Students welding

During the senior year, capstone teams bring together all of the components of Clarkson’s undergraduate mechanical engineering education as students design, build and test a mechanical device that meets real needs.

Associate Professor Ken Visser and Goldwater Scholar Keith Jackson

Mechanical Engineering

The objective of the Mechanical Engineering program are that graduates

1. Will competently apply engineering methods to solve professional problems associated with the design, manufacture, and maintenance of electromechanical systems and understand the social, ethical, and environmental context of their work.
2. Will communicate clearly, collaborate competently in teams, and assume leadership roles
3. Will have the habit of continuous professional development

Download the Mechanical Engineering Curriculum:

The 120-credit program contains 84 credit hours of required technical courses, 36 credit hours of electives (including two professional electives, two undesignated electives and five Knowledge Area/University Course, KA/UC, electives).

The first two years of the curriculum cover mathematics, physics, chemistry and engineering science courses (including basic principles of statistics, dynamics, solid mechanics, electrical circuits, materials and the use of computers).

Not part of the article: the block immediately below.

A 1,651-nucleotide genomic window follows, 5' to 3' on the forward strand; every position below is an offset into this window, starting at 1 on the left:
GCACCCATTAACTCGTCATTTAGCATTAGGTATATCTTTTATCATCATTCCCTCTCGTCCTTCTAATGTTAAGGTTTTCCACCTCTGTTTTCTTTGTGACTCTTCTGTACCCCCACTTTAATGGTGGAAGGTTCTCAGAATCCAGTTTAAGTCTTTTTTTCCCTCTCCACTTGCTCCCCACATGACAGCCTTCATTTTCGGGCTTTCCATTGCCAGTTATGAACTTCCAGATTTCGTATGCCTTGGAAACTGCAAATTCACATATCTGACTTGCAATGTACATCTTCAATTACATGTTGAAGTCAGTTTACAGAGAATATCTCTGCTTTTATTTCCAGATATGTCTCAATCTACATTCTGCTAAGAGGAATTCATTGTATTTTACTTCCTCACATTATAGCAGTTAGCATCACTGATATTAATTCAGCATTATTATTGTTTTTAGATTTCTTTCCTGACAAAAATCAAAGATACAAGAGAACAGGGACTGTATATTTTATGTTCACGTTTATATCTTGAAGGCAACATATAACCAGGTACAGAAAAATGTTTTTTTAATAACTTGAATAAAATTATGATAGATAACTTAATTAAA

In the third and fourth years, students take specialized courses on topics such as fluid mechanics and mechanical vibrations and control. These courses provide knowledge and skills that strongly support the second outcome listed above, which is a key element in thermo-mechanical systems design. The laboratory components of the first-year physics and chemistry courses introduce study of the relationship between theory and reality. This fosters the development of the student's technical intuition. Mechanical engineering laboratory courses add to this development.

Training in professional problem-solving begins in the spring of the second year, with the first course in engineering design. The first course to train students formally in the solution process, it lays the foundation for the fourth-year capstone design course. In the capstone course, students work in teams to design and evaluate thermo-mechanical systems that meet real needs. Thus, they learn to apply the solution process to a real professional problem. Students may acquire additional professional experience by participating Formula SAE, Mini-Baja, Clean Snowmobile, or other team competitions, which are open to any student.